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Mechanisms of post-radiation optic atrophy with neuroretinal rim thinning

Published:April 22, 2022DOI:https://doi.org/10.1016/j.jcjo.2022.03.008
      Dear Editor,
      We read with interest the article “Optic disc cupping after circumpapillary PD-103 slotted plaque radiation therapy.”
      • Finger PT
      • Fam A
      • Tomar AS
      • Radcliffe NM
      Optic disc cupping after circumpapillary Pd-103 slotted plaque radiation therapy.
      Finger et al. examined a cohort of patients managed with slotted plaque radiotherapy for peripapillary, juxtapapillary, or circumpapillary choroidal melanoma and found that treatment was associated with subsequent increase in cup-to-disc ratio.
      We recently published a series of patients managed with round Collaborative Ocular Melanoma Study plaques and found that of 78 patients, 41 developed post-radiation optic atrophy, and 15 had concomitant neuroretinal rim thinning,
      • Dalvin LA
      • Deufel CL
      • Corbin KS
      • et al.
      Postradiation optic atrophy is associated with intraocular pressure and may manifest with neuroretinal rim thinning.
      a phenotype matching that described by Finger et al. These findings are not unique to a slotted plaque design, but they could be more likely in the setting of greater radiation dose to the optic disc and posterior ciliary arteries. In our series, we found that all patients with neuroretinal rim thinning also developed some degree of optic disc pallor. Although Finger et al. found no significant increase in pallor after treatment, we suspect this may have been due to small sample size, especially given p= 0.051 and a change in both the median and minimum pallor grade from zero to one after treatment.
      In our study, we found an additional association between higher baseline intraocular pressure (IOP) and development of post-radiation optic atrophy, with a further association of higher maximum IOP and the phenotype of neuroretinal rim thinning. Finger et al. emphasized that higher post-treatment IOP was likely not responsible for neuroretinal rim thinning in their series, but our data suggest that higher IOP, even if within the “normal” range, may increase susceptibility to post-radiation optic atrophy, perhaps due to connective tissue stress and strain.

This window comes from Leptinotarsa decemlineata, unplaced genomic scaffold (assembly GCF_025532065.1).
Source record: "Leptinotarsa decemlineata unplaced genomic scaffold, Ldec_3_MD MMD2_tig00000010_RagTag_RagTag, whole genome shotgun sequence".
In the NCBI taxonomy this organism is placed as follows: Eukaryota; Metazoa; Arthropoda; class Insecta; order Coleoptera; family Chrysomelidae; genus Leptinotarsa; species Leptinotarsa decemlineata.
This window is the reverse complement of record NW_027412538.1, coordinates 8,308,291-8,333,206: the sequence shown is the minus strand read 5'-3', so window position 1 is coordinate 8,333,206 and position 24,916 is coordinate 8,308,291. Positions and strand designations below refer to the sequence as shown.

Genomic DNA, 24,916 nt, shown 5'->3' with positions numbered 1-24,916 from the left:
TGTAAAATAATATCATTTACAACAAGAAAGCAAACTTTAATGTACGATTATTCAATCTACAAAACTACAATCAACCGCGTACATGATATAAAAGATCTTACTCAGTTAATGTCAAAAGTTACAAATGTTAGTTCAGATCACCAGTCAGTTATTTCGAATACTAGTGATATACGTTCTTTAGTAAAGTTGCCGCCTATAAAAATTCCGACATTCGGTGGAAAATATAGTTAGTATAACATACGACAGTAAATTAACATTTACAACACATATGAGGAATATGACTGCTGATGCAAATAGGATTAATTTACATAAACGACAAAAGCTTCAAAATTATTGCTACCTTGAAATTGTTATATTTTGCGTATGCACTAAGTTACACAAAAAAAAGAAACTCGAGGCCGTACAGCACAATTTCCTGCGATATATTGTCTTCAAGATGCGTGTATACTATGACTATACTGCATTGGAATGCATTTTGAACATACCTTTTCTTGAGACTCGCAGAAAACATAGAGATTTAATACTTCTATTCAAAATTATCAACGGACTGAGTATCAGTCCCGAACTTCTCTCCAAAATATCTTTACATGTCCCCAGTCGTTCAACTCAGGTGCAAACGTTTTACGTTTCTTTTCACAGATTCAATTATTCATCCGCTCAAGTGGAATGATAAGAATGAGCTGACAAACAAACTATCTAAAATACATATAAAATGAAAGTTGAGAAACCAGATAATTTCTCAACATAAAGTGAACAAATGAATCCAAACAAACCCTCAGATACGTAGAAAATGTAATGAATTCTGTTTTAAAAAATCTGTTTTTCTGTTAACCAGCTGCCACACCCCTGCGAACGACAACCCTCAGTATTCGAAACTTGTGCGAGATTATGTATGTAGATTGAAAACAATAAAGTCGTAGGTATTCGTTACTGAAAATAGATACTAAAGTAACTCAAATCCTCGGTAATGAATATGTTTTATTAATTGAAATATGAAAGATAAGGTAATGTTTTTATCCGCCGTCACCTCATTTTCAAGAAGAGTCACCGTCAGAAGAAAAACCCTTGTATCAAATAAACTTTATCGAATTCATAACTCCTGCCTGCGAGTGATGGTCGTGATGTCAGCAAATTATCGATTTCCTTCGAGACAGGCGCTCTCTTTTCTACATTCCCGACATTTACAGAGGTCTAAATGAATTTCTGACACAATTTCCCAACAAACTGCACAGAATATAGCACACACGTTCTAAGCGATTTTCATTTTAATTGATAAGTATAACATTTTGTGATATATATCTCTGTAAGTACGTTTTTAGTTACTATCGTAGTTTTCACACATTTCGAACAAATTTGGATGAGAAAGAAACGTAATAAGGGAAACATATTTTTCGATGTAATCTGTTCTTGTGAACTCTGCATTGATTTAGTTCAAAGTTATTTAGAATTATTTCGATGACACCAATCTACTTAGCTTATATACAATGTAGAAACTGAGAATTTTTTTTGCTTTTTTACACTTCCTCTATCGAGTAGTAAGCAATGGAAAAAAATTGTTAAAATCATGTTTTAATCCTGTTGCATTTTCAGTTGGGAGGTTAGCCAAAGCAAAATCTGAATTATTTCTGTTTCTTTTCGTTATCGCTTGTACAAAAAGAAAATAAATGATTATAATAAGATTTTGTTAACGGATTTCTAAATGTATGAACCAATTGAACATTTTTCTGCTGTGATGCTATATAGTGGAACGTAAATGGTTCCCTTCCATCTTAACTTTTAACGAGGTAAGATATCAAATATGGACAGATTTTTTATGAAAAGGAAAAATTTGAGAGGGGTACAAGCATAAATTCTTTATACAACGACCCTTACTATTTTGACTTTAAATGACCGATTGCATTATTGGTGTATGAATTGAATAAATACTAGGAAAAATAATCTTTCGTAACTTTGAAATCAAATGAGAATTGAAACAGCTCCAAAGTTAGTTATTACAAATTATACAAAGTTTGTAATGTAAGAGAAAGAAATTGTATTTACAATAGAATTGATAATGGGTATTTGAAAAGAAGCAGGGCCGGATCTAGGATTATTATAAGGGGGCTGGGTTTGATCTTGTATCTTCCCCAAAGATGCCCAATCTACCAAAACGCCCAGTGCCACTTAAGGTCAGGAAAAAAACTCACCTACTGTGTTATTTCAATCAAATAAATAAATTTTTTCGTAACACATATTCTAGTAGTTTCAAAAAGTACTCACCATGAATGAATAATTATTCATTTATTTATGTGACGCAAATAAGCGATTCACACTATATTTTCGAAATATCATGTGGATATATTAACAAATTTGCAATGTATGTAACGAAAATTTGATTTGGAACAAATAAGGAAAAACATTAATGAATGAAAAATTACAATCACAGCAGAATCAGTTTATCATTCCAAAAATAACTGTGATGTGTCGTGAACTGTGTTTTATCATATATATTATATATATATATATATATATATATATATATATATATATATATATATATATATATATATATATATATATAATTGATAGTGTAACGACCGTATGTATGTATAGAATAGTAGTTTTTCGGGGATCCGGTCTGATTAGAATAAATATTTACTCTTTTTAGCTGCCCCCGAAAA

• Yang H
      • Reynaud J
      • Lockwood H
      • et al.
      The connective tissue phenotype of glaucomatous cupping in the monkey eye—clinical and research implications.
      We applaud Finger et al. for their application of optical coherence tomography angiography. Optic disc cupping in their study correlated to changes in vessel length and density, leading to the hypothesis that radiation-induced ischemia could be responsible for the optic disc changes. Overall, we were excited to see validation of findings we have observed in our own practice, and we agree that prospective studies including correlation of visual field defects are necessary to better understand how post-radiation optic atrophy compares with glaucomatous optic neuropathy.

      Footnotes and Disclosure

      The authors have no proprietary or commercial interest in any materials discussed in this article.
      Supported by: Mayo Foundation

      References

        • Finger PT
        • Fam A
        • Tomar AS
        • Radcliffe NM
        Optic disc cupping after circumpapillary Pd-103 slotted plaque radiation therapy.
        Can J Ophthalmol. 2021; (S0008-4182(21)00398-7)
        • Dalvin LA
        • Deufel CL
        • Corbin KS
        • et al.
        Postradiation optic atrophy is associated with intraocular pressure and may manifest with neuroretinal rim thinning.
        J Neuroophthalmol. 2021;
        • Yang H
        • Reynaud J
        • Lockwood H
        • et al.
        The connective tissue phenotype of glaucomatous cupping in the monkey eye—clinical and research implications.
        Prog Retin Eye Res. 2017; 59: 1-52

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